Is Your Child A Phone “Addict?”
This blog was originally published in the New York Times.
On the heels of two large Apple investors urging the company to address kids’ phone addiction, many parents may be wondering: How do I know if my child is addicted to his or her smartphone? And how can I prevent problematic overuse?
There are reasons for concern. A 2016 survey from Common Sense Mediafound that half of teenagers felt addicted to their devices, and 78 percent checked their devices at least hourly. Seventy-two percent of teens felt pressured to respond immediately to texts, notifications and social media messaging. A 2015 Pew Research report found that 73 percent of 13- to 17-year-olds had their own smartphones or had access to one, and 24 percent said they were online “almost constantly.”
I have spent the past 15 years helping teens with organization and time management. Many parents of kids I work with are conflicted about their teens’ smartphone use. They appreciate the convenience of having access to their children and the potential safety benefits. And, in an age of social media socialization, teenagers use messaging apps to stay in touch with friends and make social plans, some of which can be positive.
When a high school student I work with broke his neck playing football this past fall, his smartphone became a crucial link not just to friends, but also to others dealing with similar injuries. After watching videos of others documenting their recovery on YouTube, he connected with some via Facebook Messenger and began conversations he found “incredibly helpful.”
Instead of becoming overly fixated on teens’ smartphone use in general, it is important to think about “what are the applications on the smartphone and how is your particular child using the applications on that smartphone,” said Katie Davis, assistant professor at the University of Washington and co-director of the UW Digital Youth Lab, whose research explores the role of new media technologies in young people’s personal, social and academic lives. Parents trying to monitor use can have difficulty distinguishing abusive behavior from appropriate use, especially since teens use their devices for both schoolwork and free time, often simultaneously.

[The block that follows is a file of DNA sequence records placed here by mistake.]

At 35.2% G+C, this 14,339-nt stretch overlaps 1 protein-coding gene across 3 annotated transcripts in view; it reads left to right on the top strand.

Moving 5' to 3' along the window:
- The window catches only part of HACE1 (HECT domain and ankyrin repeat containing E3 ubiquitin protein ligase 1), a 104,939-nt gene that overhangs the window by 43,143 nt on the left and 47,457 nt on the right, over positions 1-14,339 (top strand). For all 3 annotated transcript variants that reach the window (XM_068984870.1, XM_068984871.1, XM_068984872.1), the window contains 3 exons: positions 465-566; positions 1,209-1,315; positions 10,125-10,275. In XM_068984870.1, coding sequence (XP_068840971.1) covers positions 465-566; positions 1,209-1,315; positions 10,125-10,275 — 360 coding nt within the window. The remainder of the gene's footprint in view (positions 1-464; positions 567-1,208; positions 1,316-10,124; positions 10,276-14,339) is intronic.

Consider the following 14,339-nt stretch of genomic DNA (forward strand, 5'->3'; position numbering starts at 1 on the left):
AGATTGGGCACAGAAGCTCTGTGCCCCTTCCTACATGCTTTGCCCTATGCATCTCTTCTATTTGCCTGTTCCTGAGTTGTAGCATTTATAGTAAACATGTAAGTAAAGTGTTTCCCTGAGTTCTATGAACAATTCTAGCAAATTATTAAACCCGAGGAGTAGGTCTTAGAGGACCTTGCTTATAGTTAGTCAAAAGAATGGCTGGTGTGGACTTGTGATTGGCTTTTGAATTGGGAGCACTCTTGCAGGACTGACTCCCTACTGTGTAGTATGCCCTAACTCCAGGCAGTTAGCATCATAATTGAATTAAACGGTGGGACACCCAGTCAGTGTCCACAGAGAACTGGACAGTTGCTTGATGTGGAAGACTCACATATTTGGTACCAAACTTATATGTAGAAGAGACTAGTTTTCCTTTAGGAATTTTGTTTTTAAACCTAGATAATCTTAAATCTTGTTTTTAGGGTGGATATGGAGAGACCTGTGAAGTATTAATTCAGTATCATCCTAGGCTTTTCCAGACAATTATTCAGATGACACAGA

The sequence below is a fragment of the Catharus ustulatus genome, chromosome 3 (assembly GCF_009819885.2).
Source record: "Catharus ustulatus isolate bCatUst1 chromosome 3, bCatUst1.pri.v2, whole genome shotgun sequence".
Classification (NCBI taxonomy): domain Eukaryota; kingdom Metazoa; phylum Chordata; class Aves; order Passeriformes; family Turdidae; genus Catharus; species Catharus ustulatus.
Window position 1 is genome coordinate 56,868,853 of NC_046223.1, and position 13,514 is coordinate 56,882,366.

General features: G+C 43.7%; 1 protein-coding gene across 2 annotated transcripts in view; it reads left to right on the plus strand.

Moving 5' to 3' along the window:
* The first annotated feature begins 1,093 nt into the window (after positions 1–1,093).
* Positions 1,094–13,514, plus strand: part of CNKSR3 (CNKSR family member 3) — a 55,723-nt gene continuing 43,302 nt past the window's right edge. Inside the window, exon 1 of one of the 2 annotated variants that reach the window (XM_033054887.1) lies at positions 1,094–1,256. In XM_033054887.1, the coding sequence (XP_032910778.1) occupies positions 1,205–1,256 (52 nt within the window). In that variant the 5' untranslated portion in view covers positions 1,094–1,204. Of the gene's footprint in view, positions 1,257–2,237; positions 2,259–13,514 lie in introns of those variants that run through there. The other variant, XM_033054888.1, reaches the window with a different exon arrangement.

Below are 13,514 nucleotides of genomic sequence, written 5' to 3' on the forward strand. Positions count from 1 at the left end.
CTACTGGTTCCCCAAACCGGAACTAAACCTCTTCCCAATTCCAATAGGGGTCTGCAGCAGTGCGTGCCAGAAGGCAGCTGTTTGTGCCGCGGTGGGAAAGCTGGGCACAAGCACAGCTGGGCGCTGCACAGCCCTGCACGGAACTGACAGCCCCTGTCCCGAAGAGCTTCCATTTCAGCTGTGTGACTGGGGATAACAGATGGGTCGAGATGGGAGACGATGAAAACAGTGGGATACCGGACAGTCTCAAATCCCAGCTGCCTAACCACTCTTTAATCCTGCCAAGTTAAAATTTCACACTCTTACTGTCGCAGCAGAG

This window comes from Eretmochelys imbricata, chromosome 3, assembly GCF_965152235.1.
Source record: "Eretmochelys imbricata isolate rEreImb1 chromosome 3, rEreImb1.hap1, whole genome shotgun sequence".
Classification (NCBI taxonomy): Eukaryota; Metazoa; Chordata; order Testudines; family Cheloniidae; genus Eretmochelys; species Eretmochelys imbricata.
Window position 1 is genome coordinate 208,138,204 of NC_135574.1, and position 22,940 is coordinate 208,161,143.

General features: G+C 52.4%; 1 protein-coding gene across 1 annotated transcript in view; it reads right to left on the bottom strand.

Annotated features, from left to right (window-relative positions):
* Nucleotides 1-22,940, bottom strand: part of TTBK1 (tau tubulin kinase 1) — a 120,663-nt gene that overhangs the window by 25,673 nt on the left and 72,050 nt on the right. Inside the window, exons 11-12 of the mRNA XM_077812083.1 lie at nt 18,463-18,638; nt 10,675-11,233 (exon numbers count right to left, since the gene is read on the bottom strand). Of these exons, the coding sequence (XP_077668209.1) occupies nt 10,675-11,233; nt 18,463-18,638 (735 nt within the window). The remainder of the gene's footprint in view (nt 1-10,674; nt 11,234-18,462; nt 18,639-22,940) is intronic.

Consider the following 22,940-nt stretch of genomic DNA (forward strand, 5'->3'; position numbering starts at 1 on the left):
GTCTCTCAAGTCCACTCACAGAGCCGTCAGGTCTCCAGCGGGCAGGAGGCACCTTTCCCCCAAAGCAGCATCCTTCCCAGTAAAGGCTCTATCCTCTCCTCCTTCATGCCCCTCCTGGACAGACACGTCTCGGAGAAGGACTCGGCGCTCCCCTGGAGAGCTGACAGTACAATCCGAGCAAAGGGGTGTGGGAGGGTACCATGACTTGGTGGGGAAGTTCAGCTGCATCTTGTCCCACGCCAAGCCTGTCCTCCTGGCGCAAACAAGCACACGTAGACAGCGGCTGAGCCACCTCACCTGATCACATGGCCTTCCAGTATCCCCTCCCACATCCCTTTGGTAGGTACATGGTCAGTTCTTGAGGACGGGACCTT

For some teens, the constant potential feedback loop from notifications and messaging might create a fear of missing out, or FOMO. And although there is currently no official medical recognition of “smartphone addiction” as a disease or disorder, the term refers to obsessive behaviors that disturb the course of daily activities in a way that mirrors patterns similar to substance abuse.
Here are some questions to ask: Does your teenager’s mood suddenly change and become intensely anxious, irritable, angry or even violent when the phone is taken away or unavailable for use? Does your teen skip or not participate in social events because of time spent on the phone? Another red flag is spending so much time on a smartphone that it affects personal hygiene and normal daily activities (most notably, sleep). Lying, hiding and breaking family rules to spend more time on a smartphone can be cause for alarm, said Hilarie Cash, a psychotherapist and the chief clinical officer at reSTART, an internet addiction rehabilitation program outside of Seattle.